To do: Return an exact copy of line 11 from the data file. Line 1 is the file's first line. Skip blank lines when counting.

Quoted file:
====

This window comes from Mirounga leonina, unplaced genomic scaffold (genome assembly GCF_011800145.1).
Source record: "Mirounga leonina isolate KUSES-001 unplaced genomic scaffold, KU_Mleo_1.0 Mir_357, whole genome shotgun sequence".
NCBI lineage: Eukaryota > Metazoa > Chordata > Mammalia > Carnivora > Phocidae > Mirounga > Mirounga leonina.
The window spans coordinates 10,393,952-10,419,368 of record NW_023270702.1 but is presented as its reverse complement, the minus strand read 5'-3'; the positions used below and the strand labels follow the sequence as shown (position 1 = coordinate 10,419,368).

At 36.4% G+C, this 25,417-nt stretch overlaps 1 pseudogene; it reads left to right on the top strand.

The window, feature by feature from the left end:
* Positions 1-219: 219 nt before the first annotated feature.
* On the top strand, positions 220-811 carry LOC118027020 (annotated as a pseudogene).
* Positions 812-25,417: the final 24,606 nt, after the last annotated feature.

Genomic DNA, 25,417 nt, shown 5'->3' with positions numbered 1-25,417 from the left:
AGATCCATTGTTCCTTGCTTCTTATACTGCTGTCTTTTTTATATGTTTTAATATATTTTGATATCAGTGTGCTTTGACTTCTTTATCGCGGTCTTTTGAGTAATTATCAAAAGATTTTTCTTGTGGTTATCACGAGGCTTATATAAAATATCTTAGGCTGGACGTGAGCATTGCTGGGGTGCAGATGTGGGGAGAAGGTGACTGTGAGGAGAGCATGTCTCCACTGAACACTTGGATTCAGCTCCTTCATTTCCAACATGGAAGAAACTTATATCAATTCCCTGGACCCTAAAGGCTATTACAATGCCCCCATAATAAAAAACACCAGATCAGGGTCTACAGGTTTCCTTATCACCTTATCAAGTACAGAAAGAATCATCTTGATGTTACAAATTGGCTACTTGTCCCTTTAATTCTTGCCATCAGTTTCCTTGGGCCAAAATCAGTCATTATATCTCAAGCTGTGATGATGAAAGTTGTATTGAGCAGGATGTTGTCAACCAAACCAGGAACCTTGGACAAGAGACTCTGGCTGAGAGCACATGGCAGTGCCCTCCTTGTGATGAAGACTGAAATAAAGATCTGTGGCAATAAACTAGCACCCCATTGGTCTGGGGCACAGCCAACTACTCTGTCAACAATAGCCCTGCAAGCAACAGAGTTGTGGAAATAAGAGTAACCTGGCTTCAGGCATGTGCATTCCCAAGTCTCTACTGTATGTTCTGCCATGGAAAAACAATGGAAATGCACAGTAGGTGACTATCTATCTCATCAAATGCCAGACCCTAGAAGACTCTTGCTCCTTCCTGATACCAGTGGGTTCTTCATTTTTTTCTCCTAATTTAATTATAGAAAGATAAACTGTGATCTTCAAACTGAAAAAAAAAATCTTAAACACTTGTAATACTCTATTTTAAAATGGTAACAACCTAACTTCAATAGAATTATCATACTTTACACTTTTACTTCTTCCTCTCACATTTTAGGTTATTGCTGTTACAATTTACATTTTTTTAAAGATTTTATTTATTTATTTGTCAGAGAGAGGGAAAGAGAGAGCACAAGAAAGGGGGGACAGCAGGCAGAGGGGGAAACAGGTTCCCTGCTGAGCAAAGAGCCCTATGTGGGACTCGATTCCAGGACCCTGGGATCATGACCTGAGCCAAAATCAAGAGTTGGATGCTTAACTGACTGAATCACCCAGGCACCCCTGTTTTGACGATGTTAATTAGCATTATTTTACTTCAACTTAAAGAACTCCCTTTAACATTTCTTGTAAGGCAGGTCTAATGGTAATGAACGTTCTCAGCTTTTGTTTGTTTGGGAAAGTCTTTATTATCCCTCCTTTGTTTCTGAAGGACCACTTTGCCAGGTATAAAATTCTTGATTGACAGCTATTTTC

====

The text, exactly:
AGATCCATTGTTCCTTGCTTCTTATACTGCTGTCTTTTTTATATGTTTTAATATATTTTGATATCAGTGTGCTTTGACTTCTTTATCGCGGTCTTTTGAGTAATTATCAAAAGATTTTTCTTGTGGTTATCACGAGGCTTATATAAAATATCTTAGGCTGGACGTGAGCATTGCTGGGGTGCAGATGTGGGGAGAAGGTGACTGTGAGGAGAGCATGTCTCCACTGAACACTTGGATTCAGCTCCTTCATTTCCAACATGGAAGAAACTTATATCAATTCCCTGGACCCTAAAGGCTATTACAATGCCCCCATAATAAAAAACACCAGATCAGGGTCTACAGGTTTCCTTATCACCTTATCAAGTACAGAAAGAATCATCTTGATGTTACAAATTGGCTACTTGTCCCTTTAATTCTTGCCATCAGTTTCCTTGGGCCAAAATCAGTCATTATATCTCAAGCTGTGATGATGAAAGTTGTATTGAGCAGGATGTTGTCAACCAAACCAGGAACCTTGGACAAGAGACTCTGGCTGAGAGCACATGGCAGTGCCCTCCTTGTGATGAAGACTGAAATAAAGATCTGTGGCAATAAACTAGCACCCCATTGGTCTGGGGCACAGCCAACTACTCTGTCAACAATAGCCCTGCAAGCAACAGAGTTGTGGAAATAAGAGTAACCTGGCTTCAGGCATGTGCATTCCCAAGTCTCTACTGTATGTTCTGCCATGGAAAAACAATGGAAATGCACAGTAGGTGACTATCTATCTCATCAAATGCCAGACCCTAGAAGACTCTTGCTCCTTCCTGATACCAGTGGGTTCTTCATTTTTTTCTCCTAATTTAATTATAGAAAGATAAACTGTGATCTTCAAACTGAAAAAAAAAATCTTAAACACTTGTAATACTCTATTTTAAAATGGTAACAACCTAACTTCAATAGAATTATCATACTTTACACTTTTACTTCTTCCTCTCACATTTTAGGTTATTGCTGTTACAATTTACATTTTTTTAAAGATTTTATTTATTTATTTGTCAGAGAGAGGGAAAGAGAGAGCACAAGAAAGGGGGGACAGCAGGCAGAGGGGGAAACAGGTTCCCTGCTGAGCAAAGAGCCCTATGTGGGACTCGATTCCAGGACCCTGGGATCATGACCTGAGCCAAAATCAAGAGTTGGATGCTTAACTGACTGAATCACCCAGGCACCCCTGTTTTGACGATGTTAATTAGCATTATTTTACTTCAACTTAAAGAACTCCCTTTAACATTTCTTGTAAGGCAGGTCTAATGGTAATGAACGTTCTCAGCTTTTGTTTGTTTGGGAAAGTCTTTATTATCCCTCCTTTGTTTCTGAAGGACCACTTTGCCAGGTATAAAATTCTTGATTGACAGCTATTTTC